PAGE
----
In the Eighties
Posted by Ron Edwards
Now we’re taking Intruder into the role-playing games of the Eighties proper, that is, culturally. There’s a certain fun for me in making this character with these games, considering that his whole existence is a modern critique of the future interpretation of this era.
This is the seventh in my series of posts about Intruder, a character and bit of comics by me and Scott LeMien. The earlier posts include Intruder alert, “I Am I” (the comics), Forms and features, Rough and ready, Oh noes, and What medium and idiom hath wrought.
This post took forever to compose, not only due to the detail of the systems I’m talking about but because the cultural play-history is complicated. There’s a significant system that the others were derived from or were developed in close contact with, and yet they all deviate from it in one shared important way. So I have to introduce it and then veer away from it. As before, click on the cover images to see the character sheets.
The 3rd edition of Champions and its supplement Champions III (1985-1986) are the culmination of the design principles of the earlier games, including its own prior versions. (I also nod to V&V ’82 and Marvel Super Heroes as their own things, but let’s stay with this one.)
It has a divided personality, which is especially evident in the supplements because the entries’ authors are cited. Backtracking from those to the core text, it seems to me that one personality is represented by MacDonald, as well as Michael Stackpole and Aaron Allston, which uses the systemic points to establish and resolve social and psychological pressure on both heroes and villains, for maximal dramatic confrontations with unpredictable outcomes and character transformations; and the other by Peterson, which uses the systemic points to assemble any and every object or effect in play. I’ve written before about table-use of these rules, calling it “kicking the tires,” to find some way to prioritize between the two personalities, which you must do in order to play at all, and which means that any time you joined a new table, you found that (to you) it’s driving funny.
So, daunting as the sheet may be, you have Intruder showing both: on the one hand, it’s a rather stunning application of his powers’ and skills’ influence on play-situations and their flexibility in response, as well as competing and engaging nuances of his motivations, circumstances, and problems, all of which are very dynamic, with unpredictable outcomes depending on which rolls are failed and which are successful, and for his powers, how much. (I left out the “steal your power” effect, which would have rounded him up to a solid 300 points, a perfectly good build for a villain intended to be substantial.) If you know the game, then you’ll see I chose to make the AI a kind of gestalt among his Limitations and Disadvantages.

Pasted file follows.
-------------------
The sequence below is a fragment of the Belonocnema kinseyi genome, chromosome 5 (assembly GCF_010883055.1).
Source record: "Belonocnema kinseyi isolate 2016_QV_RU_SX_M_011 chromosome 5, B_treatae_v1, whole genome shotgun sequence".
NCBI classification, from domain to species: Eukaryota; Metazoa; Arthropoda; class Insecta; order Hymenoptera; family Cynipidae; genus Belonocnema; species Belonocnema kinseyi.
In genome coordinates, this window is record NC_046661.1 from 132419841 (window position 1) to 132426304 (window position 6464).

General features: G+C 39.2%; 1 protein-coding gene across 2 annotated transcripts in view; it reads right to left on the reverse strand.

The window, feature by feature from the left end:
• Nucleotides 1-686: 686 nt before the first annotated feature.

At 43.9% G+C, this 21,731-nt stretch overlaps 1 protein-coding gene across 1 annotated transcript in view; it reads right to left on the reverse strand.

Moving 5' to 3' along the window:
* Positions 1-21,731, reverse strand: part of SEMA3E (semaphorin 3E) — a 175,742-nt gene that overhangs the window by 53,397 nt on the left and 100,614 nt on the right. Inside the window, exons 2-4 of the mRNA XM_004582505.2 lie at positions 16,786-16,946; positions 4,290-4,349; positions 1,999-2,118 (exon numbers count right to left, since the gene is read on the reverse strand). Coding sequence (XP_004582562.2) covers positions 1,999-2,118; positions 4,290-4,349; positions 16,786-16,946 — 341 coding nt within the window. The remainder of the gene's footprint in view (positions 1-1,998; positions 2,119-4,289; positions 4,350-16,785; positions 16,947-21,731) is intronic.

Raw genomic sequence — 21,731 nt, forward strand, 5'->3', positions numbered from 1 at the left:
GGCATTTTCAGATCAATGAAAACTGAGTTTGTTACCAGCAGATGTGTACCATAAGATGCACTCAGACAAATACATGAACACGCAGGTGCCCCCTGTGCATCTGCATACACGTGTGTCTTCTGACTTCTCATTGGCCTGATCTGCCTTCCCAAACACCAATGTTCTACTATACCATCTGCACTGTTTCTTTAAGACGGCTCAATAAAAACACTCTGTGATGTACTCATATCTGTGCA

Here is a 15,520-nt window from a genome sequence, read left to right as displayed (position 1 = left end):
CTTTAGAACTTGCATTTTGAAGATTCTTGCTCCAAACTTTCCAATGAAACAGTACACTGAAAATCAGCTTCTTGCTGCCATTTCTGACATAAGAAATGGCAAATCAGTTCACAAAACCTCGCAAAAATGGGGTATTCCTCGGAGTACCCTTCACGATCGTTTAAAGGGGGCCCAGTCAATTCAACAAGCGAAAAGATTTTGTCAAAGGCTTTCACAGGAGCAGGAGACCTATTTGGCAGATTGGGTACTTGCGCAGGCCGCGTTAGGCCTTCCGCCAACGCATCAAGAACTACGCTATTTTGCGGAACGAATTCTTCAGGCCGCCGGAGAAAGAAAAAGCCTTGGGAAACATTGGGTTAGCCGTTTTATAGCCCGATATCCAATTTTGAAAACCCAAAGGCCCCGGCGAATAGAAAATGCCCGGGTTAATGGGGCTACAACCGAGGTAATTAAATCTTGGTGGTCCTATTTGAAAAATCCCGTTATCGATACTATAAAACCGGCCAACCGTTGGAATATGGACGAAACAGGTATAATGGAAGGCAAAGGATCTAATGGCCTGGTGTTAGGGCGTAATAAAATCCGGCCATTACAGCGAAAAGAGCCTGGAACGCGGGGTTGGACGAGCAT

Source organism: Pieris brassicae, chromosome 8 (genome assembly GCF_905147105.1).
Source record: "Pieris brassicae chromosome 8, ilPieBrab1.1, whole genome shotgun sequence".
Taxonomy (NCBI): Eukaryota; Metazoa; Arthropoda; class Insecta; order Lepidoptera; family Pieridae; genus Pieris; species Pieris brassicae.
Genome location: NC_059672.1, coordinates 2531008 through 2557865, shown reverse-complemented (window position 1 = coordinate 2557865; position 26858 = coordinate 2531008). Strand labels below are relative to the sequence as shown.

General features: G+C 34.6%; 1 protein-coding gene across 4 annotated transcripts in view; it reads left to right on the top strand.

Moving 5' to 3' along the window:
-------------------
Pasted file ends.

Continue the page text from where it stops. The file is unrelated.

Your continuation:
On the other, the expectation to set up all these fancy detailed points for static objects is crazy. I choose to regard these supplemental mechanics as optional; I am not going to sacrifice the many hours it would take to construct his base in 2-meter hexes! It adds an abstract fussiness similar to the material fussiness in Superhero ’44 that would require me to budget the payments for the car that Ali uses to pick up Sharon at the train station.
Now for the bad news: by “culmination,” above, I also mean that this game is followed by the termination of the MacDonald, Stackpole, and Allston priorities. Superhero/comics role-playing culture shifted wholly into a different ideal. Although at first glance the overlapping and subsequent wave of games are mostly Champions imitations, they are far divorced from it in principle, and unified under another principle, than anyone could have imagined at the time.
- This moment marks the elevation, in gamer culture, of the generic or universal role-playing system, so that superheroes (for instance) are perceived as a genre; thus the “superhero game” is a specified version of the generic/universal game. The tacit priority is to show how the generic system “can” do this particular application, as opposed to the topic’s unique features being used as the chassis for this system.
- The purpose for a given rule or description is effectively a legal one, to establish during play that this is exactly what a particular thing does, fictionally. Think of a player’s mantra as asking “can I,” and the game master’s job is to check the rules text to say yes or no.
- “Points,” as in units for building, shift from being tools for specific and delimited portions of the fiction into the very stuff of the fiction, as if the whole fictional world or universe is made of them and they literally account, in that word’s precise meaning, for anything that might happen and its extent. The games without explicit points are organized into categories which serve as walled-off sets for quantitative decisions, resulting in the same effect as using points.